Renegotiating public-private partnerships

Joaquim Miranda Sarmento, Luc Renneboog

Research output: Contribution to journalArticleScientificpeer-review


Public-Private Partnerships (PPPs) are frequently renegotiated as their contracts are long-term, often with a duration exceeding 30 years, involve major investments, and are necessary incomplete. Still, while contract incompleteness is difficult to prevent, renegotiation frequency does not decline in spite of decades of experience. Electoral cycles and political connections lead to strategic behaviour by both the public sector, intending to please the electorate, and the private entity, often taking advantage of the fact that the government cannot afford disruption in public services prior to elections. The bargaining power is held mainly by private firms/corporate consortiums who extract additional rents to compensate for underbidding at the initial bidding rounds. When a consortium dominated by a foreign firm, the frequency of negotiations is higher but the extraction of rents from renegotiations is lower, reflecting a lower degree of political connectedness. Experience with PPP projects does not reduce the likelihood of subsequent renegotiations. In spite of the recommendations of the PPP supervisor (the Court of Audit), the public sector has not implemented improvements in contract design and renegotiations clauses of PPP contracts.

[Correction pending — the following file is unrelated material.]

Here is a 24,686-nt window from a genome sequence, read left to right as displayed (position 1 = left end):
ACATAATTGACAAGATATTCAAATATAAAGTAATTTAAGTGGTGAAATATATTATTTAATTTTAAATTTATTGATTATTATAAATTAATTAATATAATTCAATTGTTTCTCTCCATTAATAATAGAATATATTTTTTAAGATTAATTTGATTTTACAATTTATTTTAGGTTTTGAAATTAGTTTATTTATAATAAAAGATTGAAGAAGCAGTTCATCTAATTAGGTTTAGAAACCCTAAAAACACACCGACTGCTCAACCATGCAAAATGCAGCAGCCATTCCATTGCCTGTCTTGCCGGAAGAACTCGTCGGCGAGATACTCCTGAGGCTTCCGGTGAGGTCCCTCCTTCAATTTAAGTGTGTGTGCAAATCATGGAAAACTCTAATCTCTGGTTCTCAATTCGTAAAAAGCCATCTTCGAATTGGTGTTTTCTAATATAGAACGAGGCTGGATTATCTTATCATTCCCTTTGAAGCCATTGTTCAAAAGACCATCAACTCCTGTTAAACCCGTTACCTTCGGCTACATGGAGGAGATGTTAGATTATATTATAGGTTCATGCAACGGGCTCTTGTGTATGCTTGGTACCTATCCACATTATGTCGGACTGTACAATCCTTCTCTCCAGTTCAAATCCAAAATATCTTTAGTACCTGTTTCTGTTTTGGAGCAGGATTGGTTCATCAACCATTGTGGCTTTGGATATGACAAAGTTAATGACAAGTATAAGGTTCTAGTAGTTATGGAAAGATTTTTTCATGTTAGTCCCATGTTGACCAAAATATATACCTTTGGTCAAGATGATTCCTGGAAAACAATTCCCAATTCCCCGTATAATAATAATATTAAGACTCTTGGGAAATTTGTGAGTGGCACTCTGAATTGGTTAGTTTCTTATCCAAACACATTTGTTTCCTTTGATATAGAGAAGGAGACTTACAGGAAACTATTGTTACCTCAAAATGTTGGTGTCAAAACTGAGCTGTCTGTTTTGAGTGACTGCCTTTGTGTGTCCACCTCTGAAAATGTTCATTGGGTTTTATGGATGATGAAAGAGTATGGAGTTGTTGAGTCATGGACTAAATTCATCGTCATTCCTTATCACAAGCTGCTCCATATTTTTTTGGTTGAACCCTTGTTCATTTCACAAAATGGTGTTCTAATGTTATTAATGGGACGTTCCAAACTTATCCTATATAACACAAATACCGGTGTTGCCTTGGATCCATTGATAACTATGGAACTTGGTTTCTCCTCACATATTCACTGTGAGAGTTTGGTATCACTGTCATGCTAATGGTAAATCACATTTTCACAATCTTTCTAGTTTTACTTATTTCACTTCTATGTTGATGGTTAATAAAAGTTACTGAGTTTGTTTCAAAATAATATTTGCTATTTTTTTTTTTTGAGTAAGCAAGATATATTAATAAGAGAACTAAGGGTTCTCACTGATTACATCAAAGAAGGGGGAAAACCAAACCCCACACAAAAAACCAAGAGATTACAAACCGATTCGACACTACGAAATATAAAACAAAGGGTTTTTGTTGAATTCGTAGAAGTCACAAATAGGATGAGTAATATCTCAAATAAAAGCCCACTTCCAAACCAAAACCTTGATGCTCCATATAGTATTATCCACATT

Original languageEnglish
Article number100661
JournalJournal of Multinational Financial Management
Publication statusPublished - Mar 2021


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